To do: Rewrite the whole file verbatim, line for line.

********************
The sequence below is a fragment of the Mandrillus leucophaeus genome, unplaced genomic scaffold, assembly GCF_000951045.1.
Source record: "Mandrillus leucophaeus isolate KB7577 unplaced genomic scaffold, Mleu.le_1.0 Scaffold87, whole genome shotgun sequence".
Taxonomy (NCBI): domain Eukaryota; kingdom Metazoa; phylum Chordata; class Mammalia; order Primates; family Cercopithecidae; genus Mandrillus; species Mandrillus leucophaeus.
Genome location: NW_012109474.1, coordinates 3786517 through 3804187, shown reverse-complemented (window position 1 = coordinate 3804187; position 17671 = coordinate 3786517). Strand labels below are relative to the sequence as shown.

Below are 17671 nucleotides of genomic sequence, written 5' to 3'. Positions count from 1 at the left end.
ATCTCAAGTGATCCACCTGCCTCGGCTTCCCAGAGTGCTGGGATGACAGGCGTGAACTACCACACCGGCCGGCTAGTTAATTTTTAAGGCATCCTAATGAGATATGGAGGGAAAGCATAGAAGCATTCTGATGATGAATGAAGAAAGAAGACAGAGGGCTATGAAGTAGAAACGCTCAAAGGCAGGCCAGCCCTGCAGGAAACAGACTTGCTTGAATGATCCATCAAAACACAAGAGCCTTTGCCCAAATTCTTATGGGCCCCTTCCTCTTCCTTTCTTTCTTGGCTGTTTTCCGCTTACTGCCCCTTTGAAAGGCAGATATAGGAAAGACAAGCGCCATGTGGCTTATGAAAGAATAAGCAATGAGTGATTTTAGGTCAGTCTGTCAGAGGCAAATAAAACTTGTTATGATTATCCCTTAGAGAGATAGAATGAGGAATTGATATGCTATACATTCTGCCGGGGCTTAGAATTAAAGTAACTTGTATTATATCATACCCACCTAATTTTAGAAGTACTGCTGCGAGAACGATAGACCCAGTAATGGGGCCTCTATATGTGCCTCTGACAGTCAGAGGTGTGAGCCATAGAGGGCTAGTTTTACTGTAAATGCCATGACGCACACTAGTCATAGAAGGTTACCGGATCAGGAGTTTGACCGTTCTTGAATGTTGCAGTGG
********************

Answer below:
The sequence below is a fragment of the Mandrillus leucophaeus genome, unplaced genomic scaffold, assembly GCF_000951045.1.
Source record: "Mandrillus leucophaeus isolate KB7577 unplaced genomic scaffold, Mleu.le_1.0 Scaffold87, whole genome shotgun sequence".
Taxonomy (NCBI): domain Eukaryota; kingdom Metazoa; phylum Chordata; class Mammalia; order Primates; family Cercopithecidae; genus Mandrillus; species Mandrillus leucophaeus.
Genome location: NW_012109474.1, coordinates 3786517 through 3804187, shown reverse-complemented (window position 1 = coordinate 3804187; position 17671 = coordinate 3786517). Strand labels below are relative to the sequence as shown.

Below are 17671 nucleotides of genomic sequence, written 5' to 3'. Positions count from 1 at the left end.
ATCTCAAGTGATCCACCTGCCTCGGCTTCCCAGAGTGCTGGGATGACAGGCGTGAACTACCACACCGGCCGGCTAGTTAATTTTTAAGGCATCCTAATGAGATATGGAGGGAAAGCATAGAAGCATTCTGATGATGAATGAAGAAAGAAGACAGAGGGCTATGAAGTAGAAACGCTCAAAGGCAGGCCAGCCCTGCAGGAAACAGACTTGCTTGAATGATCCATCAAAACACAAGAGCCTTTGCCCAAATTCTTATGGGCCCCTTCCTCTTCCTTTCTTTCTTGGCTGTTTTCCGCTTACTGCCCCTTTGAAAGGCAGATATAGGAAAGACAAGCGCCATGTGGCTTATGAAAGAATAAGCAATGAGTGATTTTAGGTCAGTCTGTCAGAGGCAAATAAAACTTGTTATGATTATCCCTTAGAGAGATAGAATGAGGAATTGATATGCTATACATTCTGCCGGGGCTTAGAATTAAAGTAACTTGTATTATATCATACCCACCTAATTTTAGAAGTACTGCTGCGAGAACGATAGACCCAGTAATGGGGCCTCTATATGTGCCTCTGACAGTCAGAGGTGTGAGCCATAGAGGGCTAGTTTTACTGTAAATGCCATGACGCACACTAGTCATAGAAGGTTACCGGATCAGGAGTTTGACCGTTCTTGAATGTTGCAGTGG